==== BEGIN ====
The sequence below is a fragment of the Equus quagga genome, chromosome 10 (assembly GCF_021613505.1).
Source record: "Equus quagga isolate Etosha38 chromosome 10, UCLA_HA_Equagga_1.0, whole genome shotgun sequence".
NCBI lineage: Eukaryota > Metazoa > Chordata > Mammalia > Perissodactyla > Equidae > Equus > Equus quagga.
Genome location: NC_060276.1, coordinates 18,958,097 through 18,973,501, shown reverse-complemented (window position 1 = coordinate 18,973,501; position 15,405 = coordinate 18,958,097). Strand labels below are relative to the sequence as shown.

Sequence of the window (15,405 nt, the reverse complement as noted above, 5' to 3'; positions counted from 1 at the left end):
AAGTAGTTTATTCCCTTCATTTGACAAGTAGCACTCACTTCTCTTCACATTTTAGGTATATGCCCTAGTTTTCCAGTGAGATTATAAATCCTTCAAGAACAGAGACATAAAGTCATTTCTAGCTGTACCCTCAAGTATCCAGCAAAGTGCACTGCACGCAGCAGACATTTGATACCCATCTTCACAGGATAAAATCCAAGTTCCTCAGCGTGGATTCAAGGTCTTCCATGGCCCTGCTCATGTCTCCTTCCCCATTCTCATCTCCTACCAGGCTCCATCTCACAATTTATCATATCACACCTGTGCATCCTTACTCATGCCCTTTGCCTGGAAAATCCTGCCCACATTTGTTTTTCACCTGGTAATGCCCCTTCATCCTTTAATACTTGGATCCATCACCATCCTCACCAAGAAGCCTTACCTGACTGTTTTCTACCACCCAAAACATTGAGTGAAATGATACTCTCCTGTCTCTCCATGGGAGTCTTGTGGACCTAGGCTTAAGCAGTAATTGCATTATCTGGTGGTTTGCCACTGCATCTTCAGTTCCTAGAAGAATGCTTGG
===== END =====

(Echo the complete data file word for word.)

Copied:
The sequence below is a fragment of the Equus quagga genome, chromosome 10 (assembly GCF_021613505.1).
Source record: "Equus quagga isolate Etosha38 chromosome 10, UCLA_HA_Equagga_1.0, whole genome shotgun sequence".
NCBI lineage: Eukaryota > Metazoa > Chordata > Mammalia > Perissodactyla > Equidae > Equus > Equus quagga.
Genome location: NC_060276.1, coordinates 18,958,097 through 18,973,501, shown reverse-complemented (window position 1 = coordinate 18,973,501; position 15,405 = coordinate 18,958,097). Strand labels below are relative to the sequence as shown.

Sequence of the window (15,405 nt, the reverse complement as noted above, 5' to 3'; positions counted from 1 at the left end):
AAGTAGTTTATTCCCTTCATTTGACAAGTAGCACTCACTTCTCTTCACATTTTAGGTATATGCCCTAGTTTTCCAGTGAGATTATAAATCCTTCAAGAACAGAGACATAAAGTCATTTCTAGCTGTACCCTCAAGTATCCAGCAAAGTGCACTGCACGCAGCAGACATTTGATACCCATCTTCACAGGATAAAATCCAAGTTCCTCAGCGTGGATTCAAGGTCTTCCATGGCCCTGCTCATGTCTCCTTCCCCATTCTCATCTCCTACCAGGCTCCATCTCACAATTTATCATATCACACCTGTGCATCCTTACTCATGCCCTTTGCCTGGAAAATCCTGCCCACATTTGTTTTTCACCTGGTAATGCCCCTTCATCCTTTAATACTTGGATCCATCACCATCCTCACCAAGAAGCCTTACCTGACTGTTTTCTACCACCCAAAACATTGAGTGAAATGATACTCTCCTGTCTCTCCATGGGAGTCTTGTGGACCTAGGCTTAAGCAGTAATTGCATTATCTGGTGGTTTGCCACTGCATCTTCAGTTCCTAGAAGAATGCTTGG